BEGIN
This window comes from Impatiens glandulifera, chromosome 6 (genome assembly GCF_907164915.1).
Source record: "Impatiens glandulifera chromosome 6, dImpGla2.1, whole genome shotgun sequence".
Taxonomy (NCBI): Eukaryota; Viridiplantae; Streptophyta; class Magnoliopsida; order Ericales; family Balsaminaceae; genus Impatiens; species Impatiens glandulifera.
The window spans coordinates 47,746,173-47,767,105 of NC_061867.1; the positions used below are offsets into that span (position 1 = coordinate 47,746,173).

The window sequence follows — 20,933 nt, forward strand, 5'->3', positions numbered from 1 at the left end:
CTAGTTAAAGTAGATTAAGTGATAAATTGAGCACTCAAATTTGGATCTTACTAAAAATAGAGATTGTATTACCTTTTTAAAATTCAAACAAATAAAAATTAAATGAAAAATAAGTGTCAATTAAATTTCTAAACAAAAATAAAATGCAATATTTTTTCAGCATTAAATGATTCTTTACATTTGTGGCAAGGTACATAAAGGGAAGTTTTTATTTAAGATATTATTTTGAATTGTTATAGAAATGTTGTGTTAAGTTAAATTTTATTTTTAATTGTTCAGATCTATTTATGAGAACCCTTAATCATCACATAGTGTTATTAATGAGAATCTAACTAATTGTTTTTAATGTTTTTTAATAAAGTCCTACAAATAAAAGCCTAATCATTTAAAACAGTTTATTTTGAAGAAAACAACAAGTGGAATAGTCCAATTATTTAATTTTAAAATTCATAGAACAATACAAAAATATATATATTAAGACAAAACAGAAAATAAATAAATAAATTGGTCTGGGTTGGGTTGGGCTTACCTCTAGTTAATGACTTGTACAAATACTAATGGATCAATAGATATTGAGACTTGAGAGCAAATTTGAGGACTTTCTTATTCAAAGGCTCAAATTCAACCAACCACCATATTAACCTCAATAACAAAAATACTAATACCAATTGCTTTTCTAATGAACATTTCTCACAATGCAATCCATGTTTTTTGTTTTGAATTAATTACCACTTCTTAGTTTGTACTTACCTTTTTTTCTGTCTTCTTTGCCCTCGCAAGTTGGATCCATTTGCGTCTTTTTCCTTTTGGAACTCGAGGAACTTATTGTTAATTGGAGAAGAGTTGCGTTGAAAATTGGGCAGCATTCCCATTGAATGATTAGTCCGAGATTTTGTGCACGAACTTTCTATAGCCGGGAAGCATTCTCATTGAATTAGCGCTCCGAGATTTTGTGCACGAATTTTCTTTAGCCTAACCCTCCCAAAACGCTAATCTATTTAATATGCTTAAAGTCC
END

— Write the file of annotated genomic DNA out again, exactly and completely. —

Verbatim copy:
This window comes from Impatiens glandulifera, chromosome 6 (genome assembly GCF_907164915.1).
Source record: "Impatiens glandulifera chromosome 6, dImpGla2.1, whole genome shotgun sequence".
Taxonomy (NCBI): Eukaryota; Viridiplantae; Streptophyta; class Magnoliopsida; order Ericales; family Balsaminaceae; genus Impatiens; species Impatiens glandulifera.
The window spans coordinates 47,746,173-47,767,105 of NC_061867.1; the positions used below are offsets into that span (position 1 = coordinate 47,746,173).

The window sequence follows — 20,933 nt, forward strand, 5'->3', positions numbered from 1 at the left end:
CTAGTTAAAGTAGATTAAGTGATAAATTGAGCACTCAAATTTGGATCTTACTAAAAATAGAGATTGTATTACCTTTTTAAAATTCAAACAAATAAAAATTAAATGAAAAATAAGTGTCAATTAAATTTCTAAACAAAAATAAAATGCAATATTTTTTCAGCATTAAATGATTCTTTACATTTGTGGCAAGGTACATAAAGGGAAGTTTTTATTTAAGATATTATTTTGAATTGTTATAGAAATGTTGTGTTAAGTTAAATTTTATTTTTAATTGTTCAGATCTATTTATGAGAACCCTTAATCATCACATAGTGTTATTAATGAGAATCTAACTAATTGTTTTTAATGTTTTTTAATAAAGTCCTACAAATAAAAGCCTAATCATTTAAAACAGTTTATTTTGAAGAAAACAACAAGTGGAATAGTCCAATTATTTAATTTTAAAATTCATAGAACAATACAAAAATATATATATTAAGACAAAACAGAAAATAAATAAATAAATTGGTCTGGGTTGGGTTGGGCTTACCTCTAGTTAATGACTTGTACAAATACTAATGGATCAATAGATATTGAGACTTGAGAGCAAATTTGAGGACTTTCTTATTCAAAGGCTCAAATTCAACCAACCACCATATTAACCTCAATAACAAAAATACTAATACCAATTGCTTTTCTAATGAACATTTCTCACAATGCAATCCATGTTTTTTGTTTTGAATTAATTACCACTTCTTAGTTTGTACTTACCTTTTTTTCTGTCTTCTTTGCCCTCGCAAGTTGGATCCATTTGCGTCTTTTTCCTTTTGGAACTCGAGGAACTTATTGTTAATTGGAGAAGAGTTGCGTTGAAAATTGGGCAGCATTCCCATTGAATGATTAGTCCGAGATTTTGTGCACGAACTTTCTATAGCCGGGAAGCATTCTCATTGAATTAGCGCTCCGAGATTTTGTGCACGAATTTTCTTTAGCCTAACCCTCCCAAAACGCTAATCTATTTAATATGCTTAAAGTCC